TV reviews

The Orville 2×13 – ‘Tomorrow, And Tomorrow, And Tomorrow’ – Review

“You’re not married. You’re not a Captain. You maintain a distance from your crew. There were three things I wanted in life, and you haven’t come close on one. You’ve made my future a disappointment.”

What if you’d travelled through time, and met your future self? Would you be happy with how things had turned out for you? If you knew how things turned out, would you want to do things differently? And just what would the future you think of their past self, and what their life used to be like? Would you seem like two very different people? The latest episode of The Orville explores exactly this, after an accident during an experiment lets one of the ship’s crew take a long, hard look at herself.

This week’s MacGuffin is research being carried out by Isaac (Mark Jackson) into looking at whether time travel may be possible, including a connection to the use of individual thought patterns, based on studies already conducted by the Kaylon in this particular area. Captain Ed Mercer (Seth MacFarlane) and Commander Kelly Grayson (Adrianne Palicki) have been reminiscing about old times, including the morning after their first date seven years previously; the ship hits a gravitational disturbance, just as Kelly happens to be the one stood closest to the equipment, and it triggers a temporal distortion. Because sci-fi. Don’t worry too much about the logic, just enjoy the spectacle.

The end result is a Kelly-off, as the Kelly Grayson of seven years prior – from the very morning after in question – ends up being whisked to the present. Whenever a series does a duplicate or doppelgänger episode, there’s always a question of how technically accomplished they’ll be when it comes to ‘doubling up’, and having the actor involved share a scene with him or herself; in this case, they’ve done a more than creditable job. It’s easy enough to do a split-screen effect, as that’s old hat when it comes to pulling off tricks like this; it’s another thing altogether when it comes to direct physical interaction, and having one Kelly holding the other one’s arm is easy enough to do badly, yet they manage to do it here seamlessly, and it’s difficult to know exactly how they did it. Just like any good magician with their tricks, you should always be left wondering.

It’s also an unusual proposition in these sorts of stories to have an actor playing a different version of their character – you’d usually expect them just to have to stand on the opposite side of the shot, but act as they would normally, as doubles don’t usually vary. The big challenge here is for Palicki to have to give us a younger Kelly, someone who’s dissimilar enough from the present Kelly that they stand up as a distinct individual in their own right. It’s reassuring to see that she does a fantastic job in giving us a living, breathing, fully fleshed out character in her own right, one who’s very much her own person. The performance stands up well enough that, at times, you may find yourself forgetting they aren’t using two different actresses, or a younger sister, and that’s a testament to her skills.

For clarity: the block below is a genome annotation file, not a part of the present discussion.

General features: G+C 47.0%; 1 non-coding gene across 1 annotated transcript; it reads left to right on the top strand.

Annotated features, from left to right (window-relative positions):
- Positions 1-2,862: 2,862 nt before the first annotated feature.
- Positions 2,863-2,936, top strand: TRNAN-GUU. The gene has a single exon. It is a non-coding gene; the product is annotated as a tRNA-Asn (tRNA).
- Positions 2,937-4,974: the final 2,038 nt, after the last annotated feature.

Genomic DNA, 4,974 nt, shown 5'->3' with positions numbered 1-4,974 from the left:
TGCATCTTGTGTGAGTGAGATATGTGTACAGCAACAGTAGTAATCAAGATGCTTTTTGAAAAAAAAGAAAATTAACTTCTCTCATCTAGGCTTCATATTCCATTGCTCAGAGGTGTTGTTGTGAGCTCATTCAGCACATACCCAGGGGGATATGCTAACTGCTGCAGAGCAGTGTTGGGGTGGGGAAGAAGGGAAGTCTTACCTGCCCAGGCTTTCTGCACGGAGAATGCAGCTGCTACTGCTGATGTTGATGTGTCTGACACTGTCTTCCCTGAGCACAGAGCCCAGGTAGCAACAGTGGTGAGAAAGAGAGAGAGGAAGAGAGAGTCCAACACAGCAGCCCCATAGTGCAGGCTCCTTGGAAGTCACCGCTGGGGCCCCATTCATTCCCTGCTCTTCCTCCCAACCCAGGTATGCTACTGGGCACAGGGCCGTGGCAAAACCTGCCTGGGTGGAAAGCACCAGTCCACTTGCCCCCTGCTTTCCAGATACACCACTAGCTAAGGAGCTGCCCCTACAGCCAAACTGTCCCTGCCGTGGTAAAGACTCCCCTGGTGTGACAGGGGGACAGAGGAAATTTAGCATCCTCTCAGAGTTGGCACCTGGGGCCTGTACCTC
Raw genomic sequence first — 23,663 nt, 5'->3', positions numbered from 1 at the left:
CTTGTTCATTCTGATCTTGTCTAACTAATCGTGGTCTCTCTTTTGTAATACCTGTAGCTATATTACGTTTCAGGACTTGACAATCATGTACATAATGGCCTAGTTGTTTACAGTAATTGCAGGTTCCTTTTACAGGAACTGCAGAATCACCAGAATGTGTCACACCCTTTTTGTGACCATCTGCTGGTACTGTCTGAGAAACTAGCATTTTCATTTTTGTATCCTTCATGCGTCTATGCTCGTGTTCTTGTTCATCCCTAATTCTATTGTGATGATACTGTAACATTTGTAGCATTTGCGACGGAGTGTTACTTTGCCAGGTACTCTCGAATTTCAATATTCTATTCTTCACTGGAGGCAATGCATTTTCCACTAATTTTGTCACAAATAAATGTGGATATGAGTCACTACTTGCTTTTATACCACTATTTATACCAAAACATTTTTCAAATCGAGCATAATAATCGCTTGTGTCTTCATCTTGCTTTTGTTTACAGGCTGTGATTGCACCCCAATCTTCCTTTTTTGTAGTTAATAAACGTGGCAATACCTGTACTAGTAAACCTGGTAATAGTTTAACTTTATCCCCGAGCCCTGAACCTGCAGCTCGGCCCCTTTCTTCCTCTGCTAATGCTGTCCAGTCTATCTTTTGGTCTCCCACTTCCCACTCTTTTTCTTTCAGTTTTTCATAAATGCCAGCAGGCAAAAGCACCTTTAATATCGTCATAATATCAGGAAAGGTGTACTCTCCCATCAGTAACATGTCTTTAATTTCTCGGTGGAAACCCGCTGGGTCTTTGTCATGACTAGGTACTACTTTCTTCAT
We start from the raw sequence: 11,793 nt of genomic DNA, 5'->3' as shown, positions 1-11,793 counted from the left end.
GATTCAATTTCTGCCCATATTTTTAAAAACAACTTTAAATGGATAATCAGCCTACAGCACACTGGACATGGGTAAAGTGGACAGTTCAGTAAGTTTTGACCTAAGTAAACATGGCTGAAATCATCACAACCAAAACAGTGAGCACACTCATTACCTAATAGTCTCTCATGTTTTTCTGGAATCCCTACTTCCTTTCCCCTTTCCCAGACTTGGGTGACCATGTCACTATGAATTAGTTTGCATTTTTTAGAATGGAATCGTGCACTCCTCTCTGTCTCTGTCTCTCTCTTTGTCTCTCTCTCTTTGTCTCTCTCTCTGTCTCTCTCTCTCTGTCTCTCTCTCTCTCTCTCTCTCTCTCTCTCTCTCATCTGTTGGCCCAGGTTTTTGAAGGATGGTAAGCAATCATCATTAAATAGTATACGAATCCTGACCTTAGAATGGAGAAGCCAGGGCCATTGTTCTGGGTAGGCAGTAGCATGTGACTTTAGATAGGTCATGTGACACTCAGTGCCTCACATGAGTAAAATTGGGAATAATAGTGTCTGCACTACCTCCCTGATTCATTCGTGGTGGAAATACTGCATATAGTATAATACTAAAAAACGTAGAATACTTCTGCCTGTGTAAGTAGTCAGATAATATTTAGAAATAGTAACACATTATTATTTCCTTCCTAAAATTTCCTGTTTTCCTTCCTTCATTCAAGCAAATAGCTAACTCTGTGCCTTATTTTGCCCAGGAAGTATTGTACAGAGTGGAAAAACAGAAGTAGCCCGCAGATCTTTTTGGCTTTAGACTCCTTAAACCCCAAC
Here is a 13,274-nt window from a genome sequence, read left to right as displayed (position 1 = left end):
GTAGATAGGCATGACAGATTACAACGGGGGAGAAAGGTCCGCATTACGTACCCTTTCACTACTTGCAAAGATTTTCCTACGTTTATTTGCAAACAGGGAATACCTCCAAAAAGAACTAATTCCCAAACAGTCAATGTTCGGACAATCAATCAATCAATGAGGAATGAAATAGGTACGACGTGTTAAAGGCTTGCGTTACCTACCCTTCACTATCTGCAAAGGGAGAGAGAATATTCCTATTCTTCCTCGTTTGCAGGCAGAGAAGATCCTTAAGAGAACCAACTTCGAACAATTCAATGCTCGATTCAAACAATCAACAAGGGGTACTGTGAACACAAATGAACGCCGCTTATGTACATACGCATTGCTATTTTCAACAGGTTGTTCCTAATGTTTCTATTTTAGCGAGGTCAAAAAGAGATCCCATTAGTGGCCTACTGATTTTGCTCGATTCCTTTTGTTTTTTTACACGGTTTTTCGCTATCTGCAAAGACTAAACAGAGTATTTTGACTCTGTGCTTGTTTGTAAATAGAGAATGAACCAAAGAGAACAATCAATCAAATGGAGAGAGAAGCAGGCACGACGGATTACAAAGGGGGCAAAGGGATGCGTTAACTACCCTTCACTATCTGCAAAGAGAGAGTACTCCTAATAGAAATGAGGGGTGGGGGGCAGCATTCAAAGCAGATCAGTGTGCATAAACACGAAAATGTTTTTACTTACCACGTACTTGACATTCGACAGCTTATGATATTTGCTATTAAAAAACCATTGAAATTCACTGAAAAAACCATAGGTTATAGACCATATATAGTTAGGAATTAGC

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It’s one thing to suggest an alternate take on a known character just by changing their physical appearance – in this case, they give young Kelly another hairstyle (including highlights and a fringe), as well as a more subtle lipstick colour. However, that’s only 50% of the job, and if there’s no deeper discernible changes between the two, the whole exercise can fall flat. Palicki does more than enough to create someone who can stand up in her own right, by not only seeming less stiff than ‘our’ Kelly when it comes to physical characteristics – thereby indicating someone younger and less encumbered by the weight of responsibility – but also softening her vocally and altering her tone when she speaks. Palicki more than earns her keep here.

The story also poses a conundrum of what would happen if we were given a second chance to make a failed relationship work – younger Kelly hasn’t yet lived through all the pain of their divorce, and she’s keen to take things further with Ed, who happens to still carry a torch for her. However, the reality can be somewhat different, and Ed realises that he’s grown as a person in the seven years since he and Kelly first met, so he’s far more in love with the idea of the younger her than how she actually is when he’s confronted with it in person, whereas what he really wants is the person who Kelly’s become over that period of time. It all just goes to show that you can never go back.

As the crew struggle to find a way to try and send younger Kelly back, for fear of altering their timeline, the climax of the episode sets up what promises to be a big – and unexpected – chain of events. Even though we call it ‘the present’, it may not always be the gift we actually want, and next week’s big season finale should be a very interesting proposition.

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